Critical Infrastructure Security, Threat Management, Malware

US, partners dismantle malware network used in 20-year Russian spy campaign

U.S. Attorney General Merrick Garland, right, and FBI Director Christopher Wray hold a press conference on the REvil ransomware attacks. (Photo by Chip Somodevilla/Getty Images)

The Department of Justice announced May 9 that the FBI and law enforcement partners around the world have hacked and disrupted a malware-compromised peer-to-peer network used by “Turla,” an espionage-minded hacking group tied to the Federal Security Service (FSB) of the Russian government.

Different variants of the malware — which the U.S. government calls "Snake" — were used by Russian hackers to compromise systems and pilfer data from hundreds of computers across 50 countries over the past two decades, including the United States.

The federal and law enforcement operation included the FBI obtaining a court order from the Eastern District of New York to use a hacking tool called PERSEUS, which is designed to send out commands that forced Snake malware to overwrite itself on infected devices.

The action was revealed after the government partially unsealed parts of the search warrant used to seize and examine a number of Snake-infected devices. In a statement, Attorney General Merrick Garland said the operation has “dismantled” the espionage campaign that officials said was ongoing for more than 20 years.

“The Justice Department, together with our international partners, has dismantled a global network of malware-infected computers that the Russian government has used for nearly two decades to conduct cyber-espionage, including against our NATO allies,” said Garland. “We will continue to strengthen our collective defenses against the Russian regime’s destabilizing efforts to undermine the security of the United States and our allies.”

The malware implant is designed to persist on a victim system “indefinitely,” and the FBI said it observed numerous instances where victims were unable to remove the infection, even after remediation. The bureau is contacting local governments and law enforcement agencies in other countries to notify affected victims and offer guidance on how to remove the implant.

According to a parallel cybersecurity advisory released the same day by agencies in the U.S., UK, Canada and Australia, the Snake implant is used by Center 16, a unit within the FSB specifically to conduct “long-term intelligence collection on sensitive targets.” Such targets include government networks, NATO, research facilities and journalists, and the tool has been used in dozens of countries on nearly continent around the world.

“Within the United States, the FSB has victimized industries, including education, small businesses, and media organizations, as well as critical infrastructure sectors including government facilities, financial services, critical manufacturing, and communications,” the advisory states.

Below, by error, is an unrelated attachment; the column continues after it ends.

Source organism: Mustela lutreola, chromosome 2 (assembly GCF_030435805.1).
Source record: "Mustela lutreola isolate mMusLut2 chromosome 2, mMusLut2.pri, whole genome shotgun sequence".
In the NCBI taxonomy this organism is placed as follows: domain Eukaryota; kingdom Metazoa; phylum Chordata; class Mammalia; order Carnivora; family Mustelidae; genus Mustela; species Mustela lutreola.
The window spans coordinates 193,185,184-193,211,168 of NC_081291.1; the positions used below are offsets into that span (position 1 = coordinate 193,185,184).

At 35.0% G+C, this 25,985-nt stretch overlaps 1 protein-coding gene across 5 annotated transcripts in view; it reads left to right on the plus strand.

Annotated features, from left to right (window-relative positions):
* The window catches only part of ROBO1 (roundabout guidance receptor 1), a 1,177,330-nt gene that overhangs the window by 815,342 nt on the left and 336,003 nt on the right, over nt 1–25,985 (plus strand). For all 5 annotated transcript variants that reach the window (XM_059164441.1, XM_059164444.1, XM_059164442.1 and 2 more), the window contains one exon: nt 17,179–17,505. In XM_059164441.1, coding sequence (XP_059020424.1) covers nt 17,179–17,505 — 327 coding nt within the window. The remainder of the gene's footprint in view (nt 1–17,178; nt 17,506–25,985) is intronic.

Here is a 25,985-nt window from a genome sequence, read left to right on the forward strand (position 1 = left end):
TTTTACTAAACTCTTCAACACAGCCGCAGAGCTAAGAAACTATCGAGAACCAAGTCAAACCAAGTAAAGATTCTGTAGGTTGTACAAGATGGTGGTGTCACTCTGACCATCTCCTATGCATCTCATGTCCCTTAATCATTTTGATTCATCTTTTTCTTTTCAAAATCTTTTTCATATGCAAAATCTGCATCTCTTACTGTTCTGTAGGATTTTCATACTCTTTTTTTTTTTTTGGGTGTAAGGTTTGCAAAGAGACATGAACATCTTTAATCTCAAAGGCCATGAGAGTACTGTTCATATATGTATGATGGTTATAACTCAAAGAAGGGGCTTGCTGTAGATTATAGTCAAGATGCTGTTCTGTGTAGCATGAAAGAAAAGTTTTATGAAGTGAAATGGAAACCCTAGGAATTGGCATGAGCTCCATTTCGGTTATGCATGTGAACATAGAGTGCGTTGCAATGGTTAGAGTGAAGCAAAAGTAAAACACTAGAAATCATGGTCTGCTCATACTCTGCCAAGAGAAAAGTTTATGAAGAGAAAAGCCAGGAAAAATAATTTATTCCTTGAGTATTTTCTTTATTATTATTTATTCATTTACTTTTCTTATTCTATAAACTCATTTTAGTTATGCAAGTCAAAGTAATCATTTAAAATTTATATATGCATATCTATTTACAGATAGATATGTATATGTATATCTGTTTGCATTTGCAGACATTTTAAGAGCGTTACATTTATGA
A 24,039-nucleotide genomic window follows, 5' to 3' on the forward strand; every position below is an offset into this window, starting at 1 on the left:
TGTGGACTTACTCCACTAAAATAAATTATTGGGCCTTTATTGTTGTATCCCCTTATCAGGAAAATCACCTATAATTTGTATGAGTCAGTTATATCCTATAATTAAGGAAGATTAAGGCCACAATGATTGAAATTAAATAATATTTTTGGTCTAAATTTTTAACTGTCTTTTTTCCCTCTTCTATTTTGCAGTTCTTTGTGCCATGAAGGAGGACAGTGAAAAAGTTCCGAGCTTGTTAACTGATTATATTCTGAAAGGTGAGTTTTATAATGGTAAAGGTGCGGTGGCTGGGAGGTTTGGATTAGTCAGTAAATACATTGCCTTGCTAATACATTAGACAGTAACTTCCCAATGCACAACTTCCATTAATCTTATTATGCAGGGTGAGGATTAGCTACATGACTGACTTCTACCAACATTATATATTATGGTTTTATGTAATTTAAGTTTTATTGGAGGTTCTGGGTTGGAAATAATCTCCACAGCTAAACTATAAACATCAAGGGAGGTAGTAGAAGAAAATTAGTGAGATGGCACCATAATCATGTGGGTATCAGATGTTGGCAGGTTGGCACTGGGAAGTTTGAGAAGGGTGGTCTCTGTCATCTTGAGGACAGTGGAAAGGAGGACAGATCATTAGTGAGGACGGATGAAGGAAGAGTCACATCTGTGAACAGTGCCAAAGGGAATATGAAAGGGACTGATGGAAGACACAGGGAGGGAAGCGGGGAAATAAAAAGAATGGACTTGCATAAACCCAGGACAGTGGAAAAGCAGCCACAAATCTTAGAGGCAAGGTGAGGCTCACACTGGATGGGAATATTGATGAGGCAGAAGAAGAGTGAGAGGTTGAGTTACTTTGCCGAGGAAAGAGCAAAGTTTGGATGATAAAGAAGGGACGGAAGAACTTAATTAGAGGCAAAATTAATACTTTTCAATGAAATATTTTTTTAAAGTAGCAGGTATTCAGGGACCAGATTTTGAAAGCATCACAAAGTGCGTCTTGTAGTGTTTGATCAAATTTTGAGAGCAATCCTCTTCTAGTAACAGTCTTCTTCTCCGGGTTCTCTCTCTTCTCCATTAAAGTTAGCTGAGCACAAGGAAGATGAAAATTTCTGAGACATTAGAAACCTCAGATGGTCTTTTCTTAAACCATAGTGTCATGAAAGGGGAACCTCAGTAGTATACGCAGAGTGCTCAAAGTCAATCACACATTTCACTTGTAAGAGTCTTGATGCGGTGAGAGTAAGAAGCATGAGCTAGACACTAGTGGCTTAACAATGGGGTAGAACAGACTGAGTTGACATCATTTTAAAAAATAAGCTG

John Hultquist, head of Mandiant Threat Intelligence at Google Cloud, called Turla "one of the oldest intrusion groups we track" with a record of espionage-minded hacking campaigns that date back to at least the 1990s.

Hultquist highlighted a number of incidents carried out by the group that have become public, such as the Agent.BTZ campaign — a computer worm that used USB flash drives to infect classified and unclassified networks at U.S. Central Command — and Moonlight Maze — an espionage campaign that spanned the 1990s and compromised the networks of the Department of Defense, NASA, the Department of Energy, defense contractors and other parties.

Turla heavily invested in operational security and Hultquist said those incidents are dwarfed by "a breadth of activity that goes unnoticed."

"They are focused on the classic targets of espionage: government, military and the defense sector; and their activity is characterized by a reliably quiet assault on these targets that rarely draws attention to themselves," he said in a statement.

The coordinated campaign to disrupt the network marks the latest example of efforts by U.S. and international law enforcement to target and dismantle the tools and infrastructure used by state and criminal hacking groups — through court orders, raids and, at times, hacking back — and is a goal that has become increasingly important to policymakers as they look to affect hacking operations when more traditional arrests and indictments aren't realistic.

Over the past two years, the Department of Justice has overseen seizures and takedowns of infrastructure used by the Hive ransomware group and other criminal operations, while also using court orders to delete web shells set up and exploited by Chinese hackers and other parties in Microsoft Exchange servers in 2021.

The action was announced a day after the Justice Department revealed it seized more than a dozen "booter" services used by criminal distributed-denial-of-service operations.

Derek B. Johnson

Derek is a senior editor and reporter at SC Media, where he has spent the past three years providing award-winning coverage of cybersecurity news across the public and private sectors. Prior to that, he was a senior reporter covering cybersecurity policy at Federal Computer Week. Derek has a bachelor’s degree in print journalism from Hofstra University in New York and a master’s degree in public policy from George Mason University in Virginia.

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